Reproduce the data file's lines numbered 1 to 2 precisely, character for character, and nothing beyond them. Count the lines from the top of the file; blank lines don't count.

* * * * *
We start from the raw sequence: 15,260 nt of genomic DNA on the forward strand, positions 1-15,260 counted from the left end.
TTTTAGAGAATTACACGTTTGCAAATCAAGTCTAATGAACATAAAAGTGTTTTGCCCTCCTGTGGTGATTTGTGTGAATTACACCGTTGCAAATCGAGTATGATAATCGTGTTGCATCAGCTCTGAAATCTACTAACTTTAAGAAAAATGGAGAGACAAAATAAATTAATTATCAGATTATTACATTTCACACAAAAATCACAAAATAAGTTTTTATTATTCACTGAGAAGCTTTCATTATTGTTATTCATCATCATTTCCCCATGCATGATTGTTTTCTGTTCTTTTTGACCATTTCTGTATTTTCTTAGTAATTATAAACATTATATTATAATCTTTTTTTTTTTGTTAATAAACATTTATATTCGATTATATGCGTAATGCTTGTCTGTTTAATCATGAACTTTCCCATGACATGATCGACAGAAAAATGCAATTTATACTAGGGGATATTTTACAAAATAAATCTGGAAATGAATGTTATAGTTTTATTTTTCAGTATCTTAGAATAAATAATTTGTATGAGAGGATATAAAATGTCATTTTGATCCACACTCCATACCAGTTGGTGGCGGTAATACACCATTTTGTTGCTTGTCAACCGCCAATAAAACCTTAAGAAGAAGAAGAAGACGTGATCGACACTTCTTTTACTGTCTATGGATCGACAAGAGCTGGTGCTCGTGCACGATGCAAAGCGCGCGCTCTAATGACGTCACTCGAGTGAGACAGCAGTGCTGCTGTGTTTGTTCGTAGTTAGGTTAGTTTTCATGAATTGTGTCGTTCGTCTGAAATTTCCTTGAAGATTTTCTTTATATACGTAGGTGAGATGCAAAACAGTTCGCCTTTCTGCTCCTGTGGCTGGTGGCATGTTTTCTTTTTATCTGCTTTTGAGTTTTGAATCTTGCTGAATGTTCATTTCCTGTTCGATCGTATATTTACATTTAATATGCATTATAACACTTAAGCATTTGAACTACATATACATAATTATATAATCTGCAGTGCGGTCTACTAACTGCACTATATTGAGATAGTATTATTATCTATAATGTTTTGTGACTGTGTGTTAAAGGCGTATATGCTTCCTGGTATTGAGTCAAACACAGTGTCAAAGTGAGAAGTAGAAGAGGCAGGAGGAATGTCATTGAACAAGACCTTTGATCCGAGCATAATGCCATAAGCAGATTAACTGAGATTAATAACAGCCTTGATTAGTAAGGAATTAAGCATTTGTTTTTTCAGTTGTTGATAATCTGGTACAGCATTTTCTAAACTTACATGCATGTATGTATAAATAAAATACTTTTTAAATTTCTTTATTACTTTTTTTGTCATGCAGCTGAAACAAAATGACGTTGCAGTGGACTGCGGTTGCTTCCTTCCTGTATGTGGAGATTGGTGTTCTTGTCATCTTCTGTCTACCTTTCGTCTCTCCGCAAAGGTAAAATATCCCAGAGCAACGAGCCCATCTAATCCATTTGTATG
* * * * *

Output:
We start from the raw sequence: 15,260 nt of genomic DNA on the forward strand, positions 1-15,260 counted from the left end.
TTTTAGAGAATTACACGTTTGCAAATCAAGTCTAATGAACATAAAAGTGTTTTGCCCTCCTGTGGTGATTTGTGTGAATTACACCGTTGCAAATCGAGTATGATAATCGTGTTGCATCAGCTCTGAAATCTACTAACTTTAAGAAAAATGGAGAGACAAAATAAATTAATTATCAGATTATTACATTTCACACAAAAATCACAAAATAAGTTTTTATTATTCACTGAGAAGCTTTCATTATTGTTATTCATCATCATTTCCCCATGCATGATTGTTTTCTGTTCTTTTTGACCATTTCTGTATTTTCTTAGTAATTATAAACATTATATTATAATCTTTTTTTTTTTGTTAATAAACATTTATATTCGATTATATGCGTAATGCTTGTCTGTTTAATCATGAACTTTCCCATGACATGATCGACAGAAAAATGCAATTTATACTAGGGGATATTTTACAAAATAAATCTGGAAATGAATGTTATAGTTTTATTTTTCAGTATCTTAGAATAAATAATTTGTATGAGAGGATATAAAATGTCATTTTGATCCACACTCCATACCAGTTGGTGGCGGTAATACACCATTTTGTTGCTTGTCAACCGCCAATAAAACCTTAAGAAGAAGAAGAAGACGTGATCGACACTTCTTTTACTGTCTATGGATCGACAAGAGCTGGTGCTCGTGCACGATGCAAAGCGCGCGCTCTAATGACGTCACTCGAGTGAGACAGCAGTGCTGCTGTGTTTGTTCGTAGTTAGGTTAGTTTTCATGAATTGTGTCGTTCGTCTGAAATTTCCTTGAAGATTTTCTTTATATACGTAGGTGAGATGCAAAACAGTTCGCCTTTCTGCTCCTGTGGCTGGTGGCATGTTTTCTTTTTATCTGCTTTTGAGTTTTGAATCTTGCTGAATGTTCATTTCCTGTTCGATCGTATATTTACATTTAATATGCATTATAACACTTAAGCATTTGAACTACATATACATAATTATATAATCTGCAGTGCGGTCTACTAACTGCACTATATTGAGATAGTATTATTATCTATAATGTTTTGTGACTGTGTGTTAAAGGCGTATATGCTTCCTGGTATTGAGTCAAACACAGTGTCAAAGTGAGAAGTAGAAGAGGCAGGAGGAATGTCATTGAACAAGACCTTTGATCCGAGCATAATGCCATAAGCAGATTAACTGAGATTAATAACAGCCTTGATTAGTAAGGAATTAAGCATTTGTTTTTTCAGTTGTTGATAATCTGGTACAGCATTTTCTAAACTTACATGCATGTATGTATAAATAAAATACTTTTTAAATTTCTTTATTACTTTTTTTGTCATGCAGCTGAAACAAAATGACGTTGCAGTGGACTGCGGTTGCTTCCTTCCTGTATGTGGAGATTGGTGTTCTTGTCATCTTCTGTCTACCTTTCGTCTCTCCGCAAAGGTAAAATATCCCAGAGCAACGAGCCCATCTAATCCATTTGTATG